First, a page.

At this point (due to space constraints) I’ll just observe that I tend to be fairly critical of lyrics and with few exceptions I don’t spend much time with them. But I am happy to be surprised by the exceptions.
Justin Sullivan is a master lyricist. I am extremely impressed, enormously captivated by his narrative power, his irony, his acute ability to grasp and illustrate relationships with a few well-placed words. The full review of this album will follow, and I could probably just write the whole thing with quotes from the songs. But of course, they are songs, and one cannot neglect the music: the album is almost entirely bass-and-drum driven, with acoustic guitar laid over that foundation. On this spare core are layered plenty of orchestral effects, heavy guitar, lots of density where needed … and entwined throughout are those words, telling us things about ourselves that we often don’t want to think about.
It is not a perfect album; there are a few tracks that could easily have been left off to the overall benefit of the album — they just are not up to the quality of the rest and end up as distractions.
I’ll leave you with “The Weather”. I’ll let you cogitate on it yourself, but if there is any song out there that is a song for our current times, this is it.
When I wrote the March State of the Music, the first few months of 2019 seemed to consist mostly of albums from 2018 that I missed, with most of 2019’s offerings still to come.
At this point, many of those albums have been released, and the discovery of the older stuff continues apace. I’d like to pretty much erase last year’s Albums of 2018 posts and start again, but oh well. It’s what I had at the time, and there are a few keepers in there.
Back in March there were three albums that had early releases: While She Sleeps — SO WHAT?, Queensrÿche — The Verdict, and Front Line Assembly — Wake Up the Coma. You can read those reviews here. It will become clearer as the year moves on how they will stack up against the rest of the offerings, but so far they are managing to hang in.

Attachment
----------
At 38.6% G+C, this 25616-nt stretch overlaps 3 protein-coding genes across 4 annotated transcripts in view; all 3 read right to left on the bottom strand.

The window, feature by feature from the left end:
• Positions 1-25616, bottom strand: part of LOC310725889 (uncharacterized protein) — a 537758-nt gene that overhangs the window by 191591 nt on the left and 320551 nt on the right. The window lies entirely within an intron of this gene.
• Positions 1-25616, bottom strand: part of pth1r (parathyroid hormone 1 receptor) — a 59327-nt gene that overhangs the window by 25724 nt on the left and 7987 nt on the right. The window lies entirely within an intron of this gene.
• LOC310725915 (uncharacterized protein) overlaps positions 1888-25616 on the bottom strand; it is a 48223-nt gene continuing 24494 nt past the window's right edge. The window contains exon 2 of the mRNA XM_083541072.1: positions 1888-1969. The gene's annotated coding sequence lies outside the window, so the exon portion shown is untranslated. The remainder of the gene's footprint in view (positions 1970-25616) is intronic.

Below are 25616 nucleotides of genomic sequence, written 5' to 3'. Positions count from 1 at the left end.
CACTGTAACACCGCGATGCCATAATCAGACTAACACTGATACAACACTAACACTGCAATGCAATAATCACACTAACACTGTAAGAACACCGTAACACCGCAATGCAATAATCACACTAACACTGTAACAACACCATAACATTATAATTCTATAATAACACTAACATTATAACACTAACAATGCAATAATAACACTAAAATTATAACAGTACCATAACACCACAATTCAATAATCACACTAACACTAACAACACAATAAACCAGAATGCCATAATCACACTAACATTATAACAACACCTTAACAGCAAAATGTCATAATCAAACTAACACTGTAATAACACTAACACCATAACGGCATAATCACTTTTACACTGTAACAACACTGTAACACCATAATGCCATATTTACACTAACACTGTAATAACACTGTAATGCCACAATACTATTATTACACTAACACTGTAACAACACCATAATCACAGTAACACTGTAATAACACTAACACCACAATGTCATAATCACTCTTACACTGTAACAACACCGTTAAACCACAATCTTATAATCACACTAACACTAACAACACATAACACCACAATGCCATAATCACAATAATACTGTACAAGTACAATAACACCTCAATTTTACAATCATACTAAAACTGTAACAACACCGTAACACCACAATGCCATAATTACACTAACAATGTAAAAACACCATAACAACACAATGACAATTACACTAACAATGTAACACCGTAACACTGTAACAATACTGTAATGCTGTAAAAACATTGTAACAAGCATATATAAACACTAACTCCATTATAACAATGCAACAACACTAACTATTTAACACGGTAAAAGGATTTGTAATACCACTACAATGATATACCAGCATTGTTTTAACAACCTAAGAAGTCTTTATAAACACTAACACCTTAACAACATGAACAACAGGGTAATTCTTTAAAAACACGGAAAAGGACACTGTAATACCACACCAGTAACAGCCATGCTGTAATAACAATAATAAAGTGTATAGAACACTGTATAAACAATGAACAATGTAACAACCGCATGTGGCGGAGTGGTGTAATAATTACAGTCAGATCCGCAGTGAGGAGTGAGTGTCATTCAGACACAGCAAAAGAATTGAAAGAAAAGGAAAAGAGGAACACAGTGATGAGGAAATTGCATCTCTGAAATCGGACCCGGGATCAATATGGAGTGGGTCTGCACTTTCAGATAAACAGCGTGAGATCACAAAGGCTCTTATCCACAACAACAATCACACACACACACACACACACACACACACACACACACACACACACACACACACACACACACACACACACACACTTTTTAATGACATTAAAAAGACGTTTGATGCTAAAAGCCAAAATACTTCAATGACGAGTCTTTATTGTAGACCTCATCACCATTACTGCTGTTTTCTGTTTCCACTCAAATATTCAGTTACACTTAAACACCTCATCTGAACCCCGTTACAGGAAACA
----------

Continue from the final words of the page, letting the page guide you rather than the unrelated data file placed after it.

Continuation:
So: on to what has appeared this year since March, a look forward to the few remaining releases (barring any surprises), and a summary of the old stuff that you should check out if you haven’t already (in a separate post since this one got long). The albums are in no particular order as yet, but it is fairly obvious which ones I like more than others.
Here is a rundown of the the Albums of 2019, which are so far mostly the Albums of 2018 I should have found last year. Well, I suppose better late than never and all that. Interestingly, most of these finds have popped up in my weekly Spotify Discovery list, so I must be tweaking it right. Yes, the platform comes in for a lot of grief from some of my acquaintances for its pathetically low payouts to artists, and if streaming is your primary listening source then you need a good kick in the ass. However, it has done a pretty good job at turning up music that has led me to buy albums. Some of its suggestions are entirely unexpected given that it is an algorithm, and it is nice to have an alternative source of new music, because quite honestly I think I have exhausted the musical possibilities of most of my FB friends; I can often predict whether their recommendations will work or not, and there is not a lot of convergence any more between their tastes and mine, with one or two exceptions.
As well, I will do a quick run-down of the anticipated releases for this year. If even some of these albums live up to the potential of the last ones the bands released, it could be a pretty mighty year for new music.
So … starting with what came out in 2018 that I didn’t find:
Illusion is a post-punk/grunge metal quartet from Gdańsk, Poland, founded in 1992 and with a rather on-again off-again career; Anhedonia came out early in 2018 and is their sixth album. It is a brief album, a shade over 30 minutes long. The songs are short, straight-up grunge rockers, nice and heavy but still quite melodic; these guys get right to the point without too many frills. This is not intellectual music by any means, but I find myself playing the album quite a bit. I have to say, the vocalist is excellent — some serious chops lurk beneath that gritty grunge style.
Author and Punisher: Beastland
When this one turned up in my Spotify Discovery list, I was a bit surprised. I happen to love drone metal, but admittedly I don’t search it out much in Spotify and as far as I know there is none in my playlists. But for some reason, Spotify suggested a little ditty called “The Speaker is Systematically Blown”… and, well, “brutal” is one of the milder descriptors for what came blasting out of my headphones.
Turns out that Author and Punisher is one Tristan Shone, who has been around for a while, a former mechanical engineer who has designed and made his own industrial musical “instruments”; Beastland was released in October of 2018. It is hard to describe exactly what we have here, except to say … imagine what a dozen drill presses might sound like wired up to a vocoder and run through a MIDI controller, turned up to eleven. Which isn’t to say that it is just noise. It’s not: it is industrial metal, and it sounds exactly like it should — a massive wall of rhythm and melody and a LOT of weighty drone. I love it.